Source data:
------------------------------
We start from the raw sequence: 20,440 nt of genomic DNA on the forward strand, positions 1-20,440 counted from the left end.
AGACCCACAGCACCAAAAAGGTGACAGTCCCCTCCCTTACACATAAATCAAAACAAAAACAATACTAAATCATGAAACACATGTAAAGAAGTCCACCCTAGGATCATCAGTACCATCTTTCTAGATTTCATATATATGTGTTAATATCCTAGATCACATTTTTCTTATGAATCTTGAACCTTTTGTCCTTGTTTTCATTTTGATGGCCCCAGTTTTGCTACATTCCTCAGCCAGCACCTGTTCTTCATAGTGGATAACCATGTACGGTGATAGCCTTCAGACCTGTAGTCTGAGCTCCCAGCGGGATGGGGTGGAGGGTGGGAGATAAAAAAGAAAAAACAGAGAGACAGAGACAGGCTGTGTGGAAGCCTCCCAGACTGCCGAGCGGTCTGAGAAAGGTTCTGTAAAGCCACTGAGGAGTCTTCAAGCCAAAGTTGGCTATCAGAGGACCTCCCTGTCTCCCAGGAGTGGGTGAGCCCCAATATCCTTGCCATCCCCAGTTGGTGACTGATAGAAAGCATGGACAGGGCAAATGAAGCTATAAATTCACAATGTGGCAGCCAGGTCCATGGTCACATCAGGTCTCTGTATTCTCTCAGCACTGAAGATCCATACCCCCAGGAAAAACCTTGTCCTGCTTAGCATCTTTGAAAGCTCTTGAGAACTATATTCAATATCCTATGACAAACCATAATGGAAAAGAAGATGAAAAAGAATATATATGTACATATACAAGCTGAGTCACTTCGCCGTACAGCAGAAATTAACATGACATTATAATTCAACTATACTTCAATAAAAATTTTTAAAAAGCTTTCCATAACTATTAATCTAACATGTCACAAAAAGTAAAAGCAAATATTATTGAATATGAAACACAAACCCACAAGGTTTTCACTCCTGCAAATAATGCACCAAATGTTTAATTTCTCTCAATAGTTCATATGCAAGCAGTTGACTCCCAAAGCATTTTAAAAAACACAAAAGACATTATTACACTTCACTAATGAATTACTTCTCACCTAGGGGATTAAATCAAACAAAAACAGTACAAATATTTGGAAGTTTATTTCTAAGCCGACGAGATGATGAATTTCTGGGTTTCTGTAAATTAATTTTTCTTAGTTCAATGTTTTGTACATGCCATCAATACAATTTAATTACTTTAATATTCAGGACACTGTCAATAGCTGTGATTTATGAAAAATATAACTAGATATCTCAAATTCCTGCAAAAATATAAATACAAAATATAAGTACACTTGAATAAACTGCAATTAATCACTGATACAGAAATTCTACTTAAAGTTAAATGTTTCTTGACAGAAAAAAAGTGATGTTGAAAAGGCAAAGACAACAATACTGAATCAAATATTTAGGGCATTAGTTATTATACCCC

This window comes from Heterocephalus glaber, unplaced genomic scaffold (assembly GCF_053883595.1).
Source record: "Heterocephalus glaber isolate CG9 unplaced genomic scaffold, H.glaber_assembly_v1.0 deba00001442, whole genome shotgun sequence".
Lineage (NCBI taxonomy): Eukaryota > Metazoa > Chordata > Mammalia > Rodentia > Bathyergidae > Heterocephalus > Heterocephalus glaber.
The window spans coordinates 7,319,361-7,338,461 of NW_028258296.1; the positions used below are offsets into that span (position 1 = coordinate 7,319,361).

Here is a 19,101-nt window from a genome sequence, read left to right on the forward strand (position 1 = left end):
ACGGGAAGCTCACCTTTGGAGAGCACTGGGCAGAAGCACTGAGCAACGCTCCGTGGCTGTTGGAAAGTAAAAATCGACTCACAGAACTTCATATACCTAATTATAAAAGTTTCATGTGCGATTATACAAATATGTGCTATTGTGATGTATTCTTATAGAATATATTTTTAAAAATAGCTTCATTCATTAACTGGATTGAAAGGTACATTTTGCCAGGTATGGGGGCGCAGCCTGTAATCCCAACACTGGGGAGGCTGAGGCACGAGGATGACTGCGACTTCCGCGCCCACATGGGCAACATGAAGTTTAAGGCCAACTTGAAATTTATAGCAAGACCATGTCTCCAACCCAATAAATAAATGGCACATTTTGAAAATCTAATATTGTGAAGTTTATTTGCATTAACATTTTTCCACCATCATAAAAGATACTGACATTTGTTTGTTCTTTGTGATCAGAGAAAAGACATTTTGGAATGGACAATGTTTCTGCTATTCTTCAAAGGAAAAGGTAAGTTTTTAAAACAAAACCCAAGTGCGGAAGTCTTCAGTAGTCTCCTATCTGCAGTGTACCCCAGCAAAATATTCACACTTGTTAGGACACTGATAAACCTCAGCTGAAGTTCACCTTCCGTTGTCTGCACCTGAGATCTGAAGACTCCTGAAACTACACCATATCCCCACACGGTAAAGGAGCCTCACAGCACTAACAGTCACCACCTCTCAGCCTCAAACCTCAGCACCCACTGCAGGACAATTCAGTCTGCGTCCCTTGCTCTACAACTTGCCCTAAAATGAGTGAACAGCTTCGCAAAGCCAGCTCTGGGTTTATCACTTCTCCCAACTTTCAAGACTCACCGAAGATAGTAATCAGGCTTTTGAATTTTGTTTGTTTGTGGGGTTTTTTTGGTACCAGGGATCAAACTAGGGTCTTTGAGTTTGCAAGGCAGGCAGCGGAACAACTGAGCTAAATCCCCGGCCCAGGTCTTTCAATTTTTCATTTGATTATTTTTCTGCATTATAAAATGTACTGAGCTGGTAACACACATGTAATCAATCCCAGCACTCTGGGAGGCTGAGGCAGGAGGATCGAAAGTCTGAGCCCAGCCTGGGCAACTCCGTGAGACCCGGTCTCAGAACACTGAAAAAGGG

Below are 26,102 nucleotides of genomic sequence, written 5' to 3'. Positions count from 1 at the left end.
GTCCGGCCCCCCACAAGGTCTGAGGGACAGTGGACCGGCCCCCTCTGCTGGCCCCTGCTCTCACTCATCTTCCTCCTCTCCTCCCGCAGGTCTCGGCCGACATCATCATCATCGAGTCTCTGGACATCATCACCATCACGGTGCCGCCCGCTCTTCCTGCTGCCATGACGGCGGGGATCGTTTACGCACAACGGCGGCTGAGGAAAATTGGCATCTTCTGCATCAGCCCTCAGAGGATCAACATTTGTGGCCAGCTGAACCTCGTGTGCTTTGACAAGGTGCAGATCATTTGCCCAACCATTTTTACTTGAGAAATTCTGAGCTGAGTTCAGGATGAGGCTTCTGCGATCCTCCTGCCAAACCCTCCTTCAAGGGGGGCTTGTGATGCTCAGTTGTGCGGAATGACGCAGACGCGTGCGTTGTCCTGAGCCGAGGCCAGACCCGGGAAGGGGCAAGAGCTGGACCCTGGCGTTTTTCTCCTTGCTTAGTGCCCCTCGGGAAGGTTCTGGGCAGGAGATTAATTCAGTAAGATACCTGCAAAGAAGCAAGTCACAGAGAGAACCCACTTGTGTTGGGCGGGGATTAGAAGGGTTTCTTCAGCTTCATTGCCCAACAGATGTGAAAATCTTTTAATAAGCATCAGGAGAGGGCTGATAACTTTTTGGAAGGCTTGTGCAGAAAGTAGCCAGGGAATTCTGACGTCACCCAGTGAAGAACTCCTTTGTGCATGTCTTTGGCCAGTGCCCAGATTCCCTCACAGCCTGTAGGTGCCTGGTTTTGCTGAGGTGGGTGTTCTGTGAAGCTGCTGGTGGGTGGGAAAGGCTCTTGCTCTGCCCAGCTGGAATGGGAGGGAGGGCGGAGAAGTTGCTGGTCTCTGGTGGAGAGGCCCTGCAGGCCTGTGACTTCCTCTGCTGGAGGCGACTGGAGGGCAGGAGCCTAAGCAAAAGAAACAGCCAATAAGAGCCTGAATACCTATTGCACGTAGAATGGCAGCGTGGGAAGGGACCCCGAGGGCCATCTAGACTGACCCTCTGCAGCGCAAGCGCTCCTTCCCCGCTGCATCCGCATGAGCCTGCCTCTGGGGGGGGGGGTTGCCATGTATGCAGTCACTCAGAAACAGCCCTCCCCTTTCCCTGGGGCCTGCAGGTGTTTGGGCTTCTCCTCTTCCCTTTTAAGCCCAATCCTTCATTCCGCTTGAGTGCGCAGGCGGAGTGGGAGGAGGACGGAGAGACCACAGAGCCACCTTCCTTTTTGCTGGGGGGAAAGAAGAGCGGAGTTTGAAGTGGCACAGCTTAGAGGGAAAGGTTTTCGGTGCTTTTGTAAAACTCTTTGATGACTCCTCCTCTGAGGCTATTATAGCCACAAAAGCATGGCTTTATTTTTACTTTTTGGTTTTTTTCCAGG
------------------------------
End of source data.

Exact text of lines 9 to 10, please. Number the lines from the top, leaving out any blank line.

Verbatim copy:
Below are 26,102 nucleotides of genomic sequence, written 5' to 3'. Positions count from 1 at the left end.
GTCCGGCCCCCCACAAGGTCTGAGGGACAGTGGACCGGCCCCCTCTGCTGGCCCCTGCTCTCACTCATCTTCCTCCTCTCCTCCCGCAGGTCTCGGCCGACATCATCATCATCGAGTCTCTGGACATCATCACCATCACGGTGCCGCCCGCTCTTCCTGCTGCCATGACGGCGGGGATCGTTTACGCACAACGGCGGCTGAGGAAAATTGGCATCTTCTGCATCAGCCCTCAGAGGATCAACATTTGTGGCCAGCTGAACCTCGTGTGCTTTGACAAGGTGCAGATCATTTGCCCAACCATTTTTACTTGAGAAATTCTGAGCTGAGTTCAGGATGAGGCTTCTGCGATCCTCCTGCCAAACCCTCCTTCAAGGGGGGCTTGTGATGCTCAGTTGTGCGGAATGACGCAGACGCGTGCGTTGTCCTGAGCCGAGGCCAGACCCGGGAAGGGGCAAGAGCTGGACCCTGGCGTTTTTCTCCTTGCTTAGTGCCCCTCGGGAAGGTTCTGGGCAGGAGATTAATTCAGTAAGATACCTGCAAAGAAGCAAGTCACAGAGAGAACCCACTTGTGTTGGGCGGGGATTAGAAGGGTTTCTTCAGCTTCATTGCCCAACAGATGTGAAAATCTTTTAATAAGCATCAGGAGAGGGCTGATAACTTTTTGGAAGGCTTGTGCAGAAAGTAGCCAGGGAATTCTGACGTCACCCAGTGAAGAACTCCTTTGTGCATGTCTTTGGCCAGTGCCCAGATTCCCTCACAGCCTGTAGGTGCCTGGTTTTGCTGAGGTGGGTGTTCTGTGAAGCTGCTGGTGGGTGGGAAAGGCTCTTGCTCTGCCCAGCTGGAATGGGAGGGAGGGCGGAGAAGTTGCTGGTCTCTGGTGGAGAGGCCCTGCAGGCCTGTGACTTCCTCTGCTGGAGGCGACTGGAGGGCAGGAGCCTAAGCAAAAGAAACAGCCAATAAGAGCCTGAATACCTATTGCACGTAGAATGGCAGCGTGGGAAGGGACCCCGAGGGCCATCTAGACTGACCCTCTGCAGCGCAAGCGCTCCTTCCCCGCTGCATCCGCATGAGCCTGCCTCTGGGGGGGGGGGTTGCCATGTATGCAGTCACTCAGAAACAGCCCTCCCCTTTCCCTGGGGCCTGCAGGTGTTTGGGCTTCTCCTCTTCCCTTTTAAGCCCAATCCTTCATTCCGCTTGAGTGCGCAGGCGGAGTGGGAGGAGGACGGAGAGACCACAGAGCCACCTTCCTTTTTGCTGGGGGGAAAGAAGAGCGGAGTTTGAAGTGGCACAGCTTAGAGGGAAAGGTTTTCGGTGCTTTTGTAAAACTCTTTGATGACTCCTCCTCTGAGGCTATTATAGCCACAAAAGCATGGCTTTATTTTTACTTTTTGGTTTTTTTCCAGG